"But a lot of times depending on the scheme you play, corners that play on an island they are relying on technique and pure athletic ability and God-given ability. A lot of times on the offensive line, their first year they are going to see exotic blitzes that they’ve never even dreamed of. They are going to see pass-rushers and body types that they never knew existed. I would say definitely corner.”
Having assessed the worth of Dwayne Bowe and Greg Jennings in the past fortnight, it's time to turn my attention to the final member of the feted WR trio of free agency, Mike Wallace. Anyone even slightly familiar with Wallace's game would describe him as a deep-threat speedster, a role in which he was most successful under Bruce Arians in the two years of 2010-12.
Given the mini-drama surrounding Wallace last offseason, there was little doubt that his performance this year would be under heavy scrutiny from a variety of teams around the league. Rumours abounded a year ago of Wallace's apparent contract demands, which seemed a tad unrealistic at the time, let alone now. If he could maintain his 2010-12 levels of performance, he'd likely have been paid as a Top 5 receiver in the league - unfortunately for Wallace and the Steelers, 2012 wasn't such a happy time for the wideout. He declined in all major statistical categories (touchdowns aside), while his on-field performance started to incorporate drops and miscommunications which weren't evident in his prior body of work.
Furthermore, questions were raised about his off-field temperment and judgement, with the tense contractual standoff between Wallace and the Steelers - resulting in a holdout last year - augmented by recent reports of lockerroom dissension from fellow receiver Antonio Brown - the guy with the juicy new contract. Add all of the above together and you get a picture of why I don't think the Colts should pursue Mike Wallace - also add in the fact that we have a similarly speedy threat with unlimited potential in T.Y Hilton - though it's only fair to illustrate strengths and weaknesses nonetheless.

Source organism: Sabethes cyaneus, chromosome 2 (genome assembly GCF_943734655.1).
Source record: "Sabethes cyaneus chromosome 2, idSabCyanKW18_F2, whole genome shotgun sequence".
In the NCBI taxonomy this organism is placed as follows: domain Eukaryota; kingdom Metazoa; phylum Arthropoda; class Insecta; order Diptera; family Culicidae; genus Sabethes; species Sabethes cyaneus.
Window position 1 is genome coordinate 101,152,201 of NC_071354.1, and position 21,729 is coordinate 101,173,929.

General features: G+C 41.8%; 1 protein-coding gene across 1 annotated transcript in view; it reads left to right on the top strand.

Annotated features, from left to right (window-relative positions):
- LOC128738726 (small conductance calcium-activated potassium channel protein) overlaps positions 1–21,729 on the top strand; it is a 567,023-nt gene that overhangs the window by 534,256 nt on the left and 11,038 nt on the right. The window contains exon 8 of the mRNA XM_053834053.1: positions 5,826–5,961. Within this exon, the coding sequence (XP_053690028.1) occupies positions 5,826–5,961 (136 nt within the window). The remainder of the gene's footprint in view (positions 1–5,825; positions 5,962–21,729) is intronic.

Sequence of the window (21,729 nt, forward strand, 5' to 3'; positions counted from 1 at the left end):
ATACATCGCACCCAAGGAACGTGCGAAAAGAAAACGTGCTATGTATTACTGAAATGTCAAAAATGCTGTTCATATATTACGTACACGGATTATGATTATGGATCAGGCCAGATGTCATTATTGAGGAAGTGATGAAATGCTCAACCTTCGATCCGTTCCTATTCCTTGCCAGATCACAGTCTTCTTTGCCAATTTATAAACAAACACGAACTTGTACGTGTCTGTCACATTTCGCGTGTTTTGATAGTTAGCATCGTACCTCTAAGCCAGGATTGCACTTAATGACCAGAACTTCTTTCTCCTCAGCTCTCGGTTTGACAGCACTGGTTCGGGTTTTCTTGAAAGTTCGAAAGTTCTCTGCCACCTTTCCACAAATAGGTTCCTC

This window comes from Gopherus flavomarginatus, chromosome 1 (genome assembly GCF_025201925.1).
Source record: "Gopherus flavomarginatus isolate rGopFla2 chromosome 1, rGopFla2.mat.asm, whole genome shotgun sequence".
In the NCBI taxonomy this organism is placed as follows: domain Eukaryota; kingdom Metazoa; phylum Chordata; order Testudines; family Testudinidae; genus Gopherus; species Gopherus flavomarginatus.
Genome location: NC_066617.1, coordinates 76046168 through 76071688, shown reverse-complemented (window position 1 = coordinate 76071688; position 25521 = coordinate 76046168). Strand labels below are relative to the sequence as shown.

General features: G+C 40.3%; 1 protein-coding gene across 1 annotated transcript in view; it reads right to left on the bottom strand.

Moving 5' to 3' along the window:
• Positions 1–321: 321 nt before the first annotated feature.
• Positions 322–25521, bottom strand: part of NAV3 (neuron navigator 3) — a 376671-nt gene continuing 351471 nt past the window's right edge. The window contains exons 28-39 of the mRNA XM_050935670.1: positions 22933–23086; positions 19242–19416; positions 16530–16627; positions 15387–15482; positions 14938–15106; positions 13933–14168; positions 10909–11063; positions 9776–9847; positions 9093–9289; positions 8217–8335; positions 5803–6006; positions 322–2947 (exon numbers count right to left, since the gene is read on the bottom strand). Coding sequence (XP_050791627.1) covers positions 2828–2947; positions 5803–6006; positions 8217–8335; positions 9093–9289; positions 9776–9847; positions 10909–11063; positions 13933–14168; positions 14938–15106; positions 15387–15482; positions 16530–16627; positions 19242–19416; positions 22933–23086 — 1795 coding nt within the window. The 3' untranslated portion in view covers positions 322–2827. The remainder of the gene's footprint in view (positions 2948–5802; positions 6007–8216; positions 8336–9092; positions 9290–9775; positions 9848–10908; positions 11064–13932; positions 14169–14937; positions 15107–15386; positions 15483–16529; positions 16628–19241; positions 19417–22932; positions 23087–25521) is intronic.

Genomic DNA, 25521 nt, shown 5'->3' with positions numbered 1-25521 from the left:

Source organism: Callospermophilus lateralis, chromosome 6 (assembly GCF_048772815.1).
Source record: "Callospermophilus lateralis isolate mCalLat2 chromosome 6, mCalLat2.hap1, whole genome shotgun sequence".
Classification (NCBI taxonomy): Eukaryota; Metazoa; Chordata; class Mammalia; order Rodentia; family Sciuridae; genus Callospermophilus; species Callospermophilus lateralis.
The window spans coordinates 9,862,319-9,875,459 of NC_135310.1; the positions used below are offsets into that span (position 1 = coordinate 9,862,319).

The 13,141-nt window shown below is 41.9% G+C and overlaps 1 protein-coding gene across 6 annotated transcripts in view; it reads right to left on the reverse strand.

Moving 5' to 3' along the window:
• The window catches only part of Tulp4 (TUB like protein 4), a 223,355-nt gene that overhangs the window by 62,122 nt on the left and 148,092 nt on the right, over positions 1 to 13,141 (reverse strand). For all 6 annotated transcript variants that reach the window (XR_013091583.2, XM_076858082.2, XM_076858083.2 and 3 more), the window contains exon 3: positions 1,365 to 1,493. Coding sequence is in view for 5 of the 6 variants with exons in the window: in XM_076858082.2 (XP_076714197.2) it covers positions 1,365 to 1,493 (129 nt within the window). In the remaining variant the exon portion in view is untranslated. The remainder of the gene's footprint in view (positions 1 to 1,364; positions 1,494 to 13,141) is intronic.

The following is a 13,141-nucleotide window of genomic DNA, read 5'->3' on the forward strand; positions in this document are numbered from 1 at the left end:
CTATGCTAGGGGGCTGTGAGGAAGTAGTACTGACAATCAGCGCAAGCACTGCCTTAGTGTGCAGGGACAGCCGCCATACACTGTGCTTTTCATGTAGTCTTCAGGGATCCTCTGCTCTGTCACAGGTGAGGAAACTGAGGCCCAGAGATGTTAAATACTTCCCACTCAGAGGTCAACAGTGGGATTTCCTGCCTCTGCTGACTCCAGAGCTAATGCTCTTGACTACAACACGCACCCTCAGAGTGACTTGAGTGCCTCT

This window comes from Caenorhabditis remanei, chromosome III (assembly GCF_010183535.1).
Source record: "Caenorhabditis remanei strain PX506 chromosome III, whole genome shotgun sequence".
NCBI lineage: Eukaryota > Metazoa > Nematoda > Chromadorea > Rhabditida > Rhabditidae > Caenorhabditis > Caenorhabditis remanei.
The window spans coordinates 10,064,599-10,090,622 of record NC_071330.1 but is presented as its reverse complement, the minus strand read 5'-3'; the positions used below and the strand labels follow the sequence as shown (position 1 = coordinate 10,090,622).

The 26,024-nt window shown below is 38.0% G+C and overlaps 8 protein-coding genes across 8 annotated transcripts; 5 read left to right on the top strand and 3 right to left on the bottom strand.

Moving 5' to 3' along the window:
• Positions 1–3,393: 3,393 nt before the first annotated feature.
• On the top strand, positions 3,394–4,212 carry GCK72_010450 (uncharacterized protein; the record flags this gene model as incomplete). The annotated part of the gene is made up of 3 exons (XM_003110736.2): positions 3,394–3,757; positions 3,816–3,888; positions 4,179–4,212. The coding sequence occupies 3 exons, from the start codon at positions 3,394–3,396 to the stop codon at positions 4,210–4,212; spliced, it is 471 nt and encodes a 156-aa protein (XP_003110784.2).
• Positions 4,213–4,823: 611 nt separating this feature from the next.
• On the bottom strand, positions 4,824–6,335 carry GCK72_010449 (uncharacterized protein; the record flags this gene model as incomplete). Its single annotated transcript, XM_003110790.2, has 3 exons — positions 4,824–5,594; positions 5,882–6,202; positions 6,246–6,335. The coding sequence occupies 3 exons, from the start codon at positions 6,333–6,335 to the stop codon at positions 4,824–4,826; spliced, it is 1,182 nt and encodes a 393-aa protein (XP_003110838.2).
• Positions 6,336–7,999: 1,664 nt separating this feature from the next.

The first play I've chosen to illustrate Wallace's main strength is coincidentally against the Colts - though i'd forgive you for having banished the memory, given it comes from the dark days of last year. It's a 2nd and 5 from the PIT 19 with roughly 5:15 on the clock in the 1st Quarter.
I've chosen to circle three important defenders on the play - David Caldwell; Antoine Bethea and Pat Angerer. Caldwell and Bethea are occupying the back end, while Angerer is playing the Mike in the 4-3, and guess which defensive playcall the Colts happened to opt for? That's right, the dreaded Cover 2. Wallace is tasked with streaking across the formation to expose the limitations of the Cover 2 - the opposite receiver is running an out route behind the sitting zone corner, which puts the strong safety (Bethea) in a hell of a bind.no comments
(Christopher Hanewinckel - USA Today Sports)
There are a few free agency rumors and reports floating around the internet this week regarding the Colts. We’ll take a look at some of the recent stories and see which ones are true, plausible, or unlikely. The Colts have to spend up to the 89% cap floor this season, with $44 million in cap space, so expect the free agent buzz surrounding the team to ramp up in the next two weeks.
We'll get to this week's big story in a moment, but after the jump, we'll begin with a player most of us believed had played his last game as a Colt.no comments
The NFL Scouting Combine is coming to a close today. No more clinging to the constantly rising and falling stock of the stars of tomorrow as they run around the practice field in shorts and a t-shirt (or state of the art spandex). No more stories about how teams love a certain player, followed by stories from the media telling us that most of those stories are just lies created to throw off other teams.
If you can't tell, I'm not a fan of the combine. In fact, since the NFL Network turned it into a "made for TV" event, I've caught exactly 1 workout: Andrew Luck's. The truth is, I don't know how to decipher half of what I'm seeing, and the half I can decipher - being able to read plain stats such as 40 times and bench press - seem utterly inane to me in the context of football. Really, does it matter how fast I can run in a straight line while not wearing pads? [Spoiler Alert: No]
That said, it is a popular event, so let's talk about some of the bigger news items from the past weekend.no comments
One of my favorite "advanced" stats is wide receiver drop rate.
It's really fairly simple, taking the number of drops and dividing them by the number of targets a wide receiver receives. Unfortunately, most NFL stat places don't keep track of how many of those targets are catchable, and which are not, which is critical when looking at drop rate.
Fortunately, Pro Football Focus has kept track of that since 2008, making a drop rate that is extremely useful when comparing wide receivers.
After an extremely frustrating year for Colts wide receivers in terms of drops, I started playing with PFF's wide receiver numbers and decided to take a look back into the past five years and look at the Colts' numbers. The final product was fascinating, at least to me.